|The Worthville Ferry||Homer John's Barber
|Eagle Creek at Worthville,
in the 1937 Flood.
|Aerial View of
|Main Street looking East from Harrison
Worthville, Kentucky, 1911
published by the O'Neal Post Card Co of Worthville
|L & N Depot,
Worthville, c. 1910
|Hick's House, Meals 35¢, R. H. Hicks
“Aunt Lucy - Grandpa's Sister - at Worthville
This was her home in Worthville.”
|Cattle Sale in
|Methodist Church, Worthville||The History of Worthville
Baptist Church, is here.
|Dedication of unnamed Worthville church, here.|
|“The American Society of Equity had a barbecue given by union men at Worthville. About 2,500 people partook of the burgoo, lamb and beef. A large number of the Equity people were in the parade to the grove. In this district, about 90 percent of the 1907 [tobacco] crop is in the pool.” the Warsaw Independent, July 13, 1907|
Heath's Ferry, above Carrollton.
We're guessing that “above Carrollton” means Worthville. Maybe not.
|G. W. Bauer's
Thought to be south of the tracks,
and later, Simmon's Grocery
from a Barbara Godman post on Facebook
|Brock's Garage||Whalen's Grocery, c. 1972|
The 1949 Worthville School Conservation Club
|This is William Jenkins Worth (Wikipedia), for whom Worthville was named. The name was established when the railroad was built. Before, the town was known as Coonskin.||George C. Hall, Cashier
Worthville Deposit Bank
|“Top” Steger, age 85, Worthville cop, “a terror to evil-doers.”|
|A few word's on Civil War surgeon from Worthville, George S. Whipple, are here.|
|“On Thursday some six of the railroad hands attempted to clean out McGuire & Anderson's store at Worthville. They pitched into Dr. McGuire and Mr. McDonald. One of the Irishmen rushed upon Dr. McGuire with a knife, when McDonald seized a weight and struck him in the forehead. The Irish then retreated, but as the Doctor was sewing up the Irishman's head, one of them, returned and again attacked him. He was properly punished." from the Louisville Daily Journal, June 24, 1867|
|A short view of Worthville, from 1869, here.||“Louisville (Ky.), Feb 6 - There is a report here that Worthville, a town on the Louisville and Nashville Railroad, fifty-four miles from Louisville, is burning. Six business houses were said to have been destroyed at the time the news was received here, and it is probable that the whole town will go.” San Francisco Call, February 6, 1892|
|Worthville Masonic Lodge membership list, c. 1910, here.||The I.O.O.F. holds an organizational meeting in 1898 in Worthville, reported here.|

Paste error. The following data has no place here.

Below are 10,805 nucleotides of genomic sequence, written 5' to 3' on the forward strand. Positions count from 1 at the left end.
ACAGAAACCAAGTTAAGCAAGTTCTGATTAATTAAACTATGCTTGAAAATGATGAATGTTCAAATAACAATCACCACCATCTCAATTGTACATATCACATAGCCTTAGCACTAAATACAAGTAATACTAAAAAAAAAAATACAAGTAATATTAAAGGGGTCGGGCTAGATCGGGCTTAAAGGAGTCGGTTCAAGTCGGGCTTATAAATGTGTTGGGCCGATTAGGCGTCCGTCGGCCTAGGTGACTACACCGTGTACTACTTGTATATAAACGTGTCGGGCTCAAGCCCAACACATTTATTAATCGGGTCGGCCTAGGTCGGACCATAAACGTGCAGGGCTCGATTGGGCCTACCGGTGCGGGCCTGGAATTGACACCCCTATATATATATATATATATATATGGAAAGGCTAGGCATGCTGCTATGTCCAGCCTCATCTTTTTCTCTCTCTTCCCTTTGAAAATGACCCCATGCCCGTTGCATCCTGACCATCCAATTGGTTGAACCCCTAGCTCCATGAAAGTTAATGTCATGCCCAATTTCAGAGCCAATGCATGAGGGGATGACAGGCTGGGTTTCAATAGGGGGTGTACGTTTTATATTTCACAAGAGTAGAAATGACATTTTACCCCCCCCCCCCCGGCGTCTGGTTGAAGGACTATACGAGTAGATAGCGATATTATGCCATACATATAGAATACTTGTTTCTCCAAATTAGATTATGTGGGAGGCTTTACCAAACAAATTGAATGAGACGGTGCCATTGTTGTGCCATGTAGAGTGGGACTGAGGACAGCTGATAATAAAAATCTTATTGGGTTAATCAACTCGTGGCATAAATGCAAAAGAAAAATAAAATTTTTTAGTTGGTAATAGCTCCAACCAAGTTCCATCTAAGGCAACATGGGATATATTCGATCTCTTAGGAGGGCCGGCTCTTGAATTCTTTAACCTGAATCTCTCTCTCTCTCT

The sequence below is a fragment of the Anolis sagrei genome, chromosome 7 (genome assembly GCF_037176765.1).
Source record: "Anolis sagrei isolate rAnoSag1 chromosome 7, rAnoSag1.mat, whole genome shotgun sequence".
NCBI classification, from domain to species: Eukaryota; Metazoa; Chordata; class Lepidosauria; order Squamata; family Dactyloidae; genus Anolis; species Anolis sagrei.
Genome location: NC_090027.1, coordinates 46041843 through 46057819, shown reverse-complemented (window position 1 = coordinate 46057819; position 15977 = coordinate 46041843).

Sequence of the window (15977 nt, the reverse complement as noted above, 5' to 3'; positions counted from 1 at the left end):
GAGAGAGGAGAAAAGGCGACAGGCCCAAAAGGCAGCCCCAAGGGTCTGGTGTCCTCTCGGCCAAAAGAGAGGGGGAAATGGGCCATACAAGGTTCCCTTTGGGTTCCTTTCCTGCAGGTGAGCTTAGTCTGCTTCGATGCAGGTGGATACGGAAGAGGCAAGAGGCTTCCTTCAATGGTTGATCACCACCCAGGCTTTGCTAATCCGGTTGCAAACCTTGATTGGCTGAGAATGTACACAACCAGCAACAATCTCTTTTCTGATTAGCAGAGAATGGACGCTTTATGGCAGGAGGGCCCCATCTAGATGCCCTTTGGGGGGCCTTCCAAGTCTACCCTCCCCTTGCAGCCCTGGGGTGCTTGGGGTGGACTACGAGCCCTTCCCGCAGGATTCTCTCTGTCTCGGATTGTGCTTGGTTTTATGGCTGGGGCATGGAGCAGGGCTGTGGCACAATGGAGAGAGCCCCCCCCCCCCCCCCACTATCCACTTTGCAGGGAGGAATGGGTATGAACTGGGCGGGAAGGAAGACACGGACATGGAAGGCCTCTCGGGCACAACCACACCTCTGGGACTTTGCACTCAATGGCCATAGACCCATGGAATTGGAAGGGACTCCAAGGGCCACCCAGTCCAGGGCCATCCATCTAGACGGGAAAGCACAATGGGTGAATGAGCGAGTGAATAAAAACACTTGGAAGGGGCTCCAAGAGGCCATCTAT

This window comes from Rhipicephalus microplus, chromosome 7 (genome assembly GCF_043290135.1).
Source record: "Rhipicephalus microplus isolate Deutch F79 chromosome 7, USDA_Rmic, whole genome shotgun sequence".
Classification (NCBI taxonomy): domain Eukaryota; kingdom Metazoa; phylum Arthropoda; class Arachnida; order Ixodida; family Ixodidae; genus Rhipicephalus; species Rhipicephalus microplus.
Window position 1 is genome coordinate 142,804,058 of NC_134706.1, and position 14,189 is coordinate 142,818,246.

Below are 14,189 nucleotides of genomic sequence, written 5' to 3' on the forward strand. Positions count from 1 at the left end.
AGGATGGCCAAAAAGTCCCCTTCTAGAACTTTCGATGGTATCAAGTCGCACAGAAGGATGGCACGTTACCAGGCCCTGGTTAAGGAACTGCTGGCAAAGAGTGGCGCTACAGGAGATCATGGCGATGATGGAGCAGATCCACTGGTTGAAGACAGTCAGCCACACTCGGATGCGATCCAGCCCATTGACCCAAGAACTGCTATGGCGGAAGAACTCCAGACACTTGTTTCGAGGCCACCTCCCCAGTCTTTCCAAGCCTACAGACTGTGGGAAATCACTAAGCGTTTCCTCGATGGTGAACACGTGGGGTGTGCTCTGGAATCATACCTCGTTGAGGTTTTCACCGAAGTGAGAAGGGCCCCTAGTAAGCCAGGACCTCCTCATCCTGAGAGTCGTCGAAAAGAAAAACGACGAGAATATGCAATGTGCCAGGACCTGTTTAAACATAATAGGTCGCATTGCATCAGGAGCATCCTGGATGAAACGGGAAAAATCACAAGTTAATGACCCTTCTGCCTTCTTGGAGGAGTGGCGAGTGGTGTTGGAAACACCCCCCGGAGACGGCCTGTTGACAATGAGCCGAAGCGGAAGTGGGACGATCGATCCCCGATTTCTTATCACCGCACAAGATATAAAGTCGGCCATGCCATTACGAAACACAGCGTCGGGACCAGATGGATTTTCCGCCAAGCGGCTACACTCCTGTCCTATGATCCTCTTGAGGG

|“On Thursday last, near Worthville,on the Kentucky river, a man named White caught in a net nine fish, averaging fifty pounds, and other smaller fish weighing forty pounds.” Courier-Journal, May 21, 1869|
|“The dwelling house and store room at the Worthville ferry landing were burned the night of the fourth of July. Mr. Wm. Anderson and family had moved out of it the day previous, it having been sold, for debt, in March last, our sheriff, Joseph Myrick becoming the purchaser. There was no insurance.” clipping from an unnamed newspaper, 1879|
|A shout out to Worthville's Ellis Hotel is here.||“Mrs. Thomas Berry, of Worthville, Ky., was passing through the city [Newport] on Saturday, and being suddenly taken sick, was conveyed to a boarding house on Jefferson street. A physician was summoned and in the course of half an hour she was – well, it weighed twelve pounds.” Courier Journal, September 1, 1874|
|The train comes to Coonskin. On the river. Details.||“There is a report here that Worthville, a town on the Louisville and Nashville Railroad, fifty-four miles from Louisville, is burning. Six business houses were said to have been destroyed at the time the news was received here, and it is probable that the whole town will go.” The San Francisco Call, February 2, 1892|
|The Worthville Deposit Bank was organized in 1897 with $15,000 capital. W. S. Golden, President; George C. Hall, Jr., Cashier.||“The store and warehouse of Mr. Wm. Anderson, in Worthville, together with all their contents,were totally destroyed by fire on Friday the 17th, supposed to be the work of an incendiary. Mr. A. was insured for about half.” Courier-Journal, September 28, 1869|
|Worthville postmaster can't bring himself to charge real money for those little paper stamps. Read it here.||“Albert Costigan loaded his household goods on a ferry boat at Eagle Creek at the mouth of Buffalo Creek to move, but the boat sunk and he lost nearly everything. His loss was about $100.” from the Carrollton Democrat, March 15, 1879|
History of Worthville brochure
Photoshop is relatively new; the concept of “photoshopping” is not.